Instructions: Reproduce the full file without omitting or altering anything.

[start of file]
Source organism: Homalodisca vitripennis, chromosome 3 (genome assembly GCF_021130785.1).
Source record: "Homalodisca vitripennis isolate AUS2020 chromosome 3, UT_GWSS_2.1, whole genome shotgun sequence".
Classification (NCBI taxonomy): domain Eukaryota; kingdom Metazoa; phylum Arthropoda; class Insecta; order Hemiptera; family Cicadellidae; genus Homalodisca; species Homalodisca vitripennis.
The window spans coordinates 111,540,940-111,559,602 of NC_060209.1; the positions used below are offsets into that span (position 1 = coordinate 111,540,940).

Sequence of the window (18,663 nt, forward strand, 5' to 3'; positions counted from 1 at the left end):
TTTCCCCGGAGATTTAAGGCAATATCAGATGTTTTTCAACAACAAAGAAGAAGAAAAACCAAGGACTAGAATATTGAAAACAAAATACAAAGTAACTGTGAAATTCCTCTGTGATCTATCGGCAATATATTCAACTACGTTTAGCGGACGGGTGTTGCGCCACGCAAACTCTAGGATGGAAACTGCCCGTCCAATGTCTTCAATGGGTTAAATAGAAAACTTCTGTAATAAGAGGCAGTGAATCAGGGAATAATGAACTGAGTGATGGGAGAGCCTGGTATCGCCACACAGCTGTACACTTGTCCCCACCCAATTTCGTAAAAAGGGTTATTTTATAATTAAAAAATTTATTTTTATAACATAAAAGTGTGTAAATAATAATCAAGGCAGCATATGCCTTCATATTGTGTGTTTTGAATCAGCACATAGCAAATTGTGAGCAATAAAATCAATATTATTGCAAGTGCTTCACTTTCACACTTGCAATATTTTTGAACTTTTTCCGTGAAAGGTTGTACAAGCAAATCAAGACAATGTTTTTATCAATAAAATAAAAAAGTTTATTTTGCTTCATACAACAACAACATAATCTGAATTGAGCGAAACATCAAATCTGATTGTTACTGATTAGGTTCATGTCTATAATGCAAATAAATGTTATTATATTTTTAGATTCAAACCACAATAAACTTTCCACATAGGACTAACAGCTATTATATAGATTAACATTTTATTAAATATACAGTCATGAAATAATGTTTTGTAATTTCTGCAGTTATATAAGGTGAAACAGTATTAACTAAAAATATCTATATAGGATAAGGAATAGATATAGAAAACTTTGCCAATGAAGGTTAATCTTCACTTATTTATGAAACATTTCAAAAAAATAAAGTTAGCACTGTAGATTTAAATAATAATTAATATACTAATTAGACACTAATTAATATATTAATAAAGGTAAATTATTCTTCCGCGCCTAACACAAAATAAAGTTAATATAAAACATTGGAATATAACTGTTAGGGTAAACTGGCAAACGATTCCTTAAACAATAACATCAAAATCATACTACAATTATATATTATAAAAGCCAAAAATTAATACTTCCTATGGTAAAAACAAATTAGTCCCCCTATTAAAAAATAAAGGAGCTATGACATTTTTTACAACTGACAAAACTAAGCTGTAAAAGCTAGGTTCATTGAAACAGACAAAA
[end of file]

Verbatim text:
Source organism: Homalodisca vitripennis, chromosome 3 (genome assembly GCF_021130785.1).
Source record: "Homalodisca vitripennis isolate AUS2020 chromosome 3, UT_GWSS_2.1, whole genome shotgun sequence".
Classification (NCBI taxonomy): domain Eukaryota; kingdom Metazoa; phylum Arthropoda; class Insecta; order Hemiptera; family Cicadellidae; genus Homalodisca; species Homalodisca vitripennis.
The window spans coordinates 111,540,940-111,559,602 of NC_060209.1; the positions used below are offsets into that span (position 1 = coordinate 111,540,940).

Sequence of the window (18,663 nt, forward strand, 5' to 3'; positions counted from 1 at the left end):
TTTCCCCGGAGATTTAAGGCAATATCAGATGTTTTTCAACAACAAAGAAGAAGAAAAACCAAGGACTAGAATATTGAAAACAAAATACAAAGTAACTGTGAAATTCCTCTGTGATCTATCGGCAATATATTCAACTACGTTTAGCGGACGGGTGTTGCGCCACGCAAACTCTAGGATGGAAACTGCCCGTCCAATGTCTTCAATGGGTTAAATAGAAAACTTCTGTAATAAGAGGCAGTGAATCAGGGAATAATGAACTGAGTGATGGGAGAGCCTGGTATCGCCACACAGCTGTACACTTGTCCCCACCCAATTTCGTAAAAAGGGTTATTTTATAATTAAAAAATTTATTTTTATAACATAAAAGTGTGTAAATAATAATCAAGGCAGCATATGCCTTCATATTGTGTGTTTTGAATCAGCACATAGCAAATTGTGAGCAATAAAATCAATATTATTGCAAGTGCTTCACTTTCACACTTGCAATATTTTTGAACTTTTTCCGTGAAAGGTTGTACAAGCAAATCAAGACAATGTTTTTATCAATAAAATAAAAAAGTTTATTTTGCTTCATACAACAACAACATAATCTGAATTGAGCGAAACATCAAATCTGATTGTTACTGATTAGGTTCATGTCTATAATGCAAATAAATGTTATTATATTTTTAGATTCAAACCACAATAAACTTTCCACATAGGACTAACAGCTATTATATAGATTAACATTTTATTAAATATACAGTCATGAAATAATGTTTTGTAATTTCTGCAGTTATATAAGGTGAAACAGTATTAACTAAAAATATCTATATAGGATAAGGAATAGATATAGAAAACTTTGCCAATGAAGGTTAATCTTCACTTATTTATGAAACATTTCAAAAAAATAAAGTTAGCACTGTAGATTTAAATAATAATTAATATACTAATTAGACACTAATTAATATATTAATAAAGGTAAATTATTCTTCCGCGCCTAACACAAAATAAAGTTAATATAAAACATTGGAATATAACTGTTAGGGTAAACTGGCAAACGATTCCTTAAACAATAACATCAAAATCATACTACAATTATATATTATAAAAGCCAAAAATTAATACTTCCTATGGTAAAAACAAATTAGTCCCCCTATTAAAAAATAAAGGAGCTATGACATTTTTTACAACTGACAAAACTAAGCTGTAAAAGCTAGGTTCATTGAAACAGACAAAA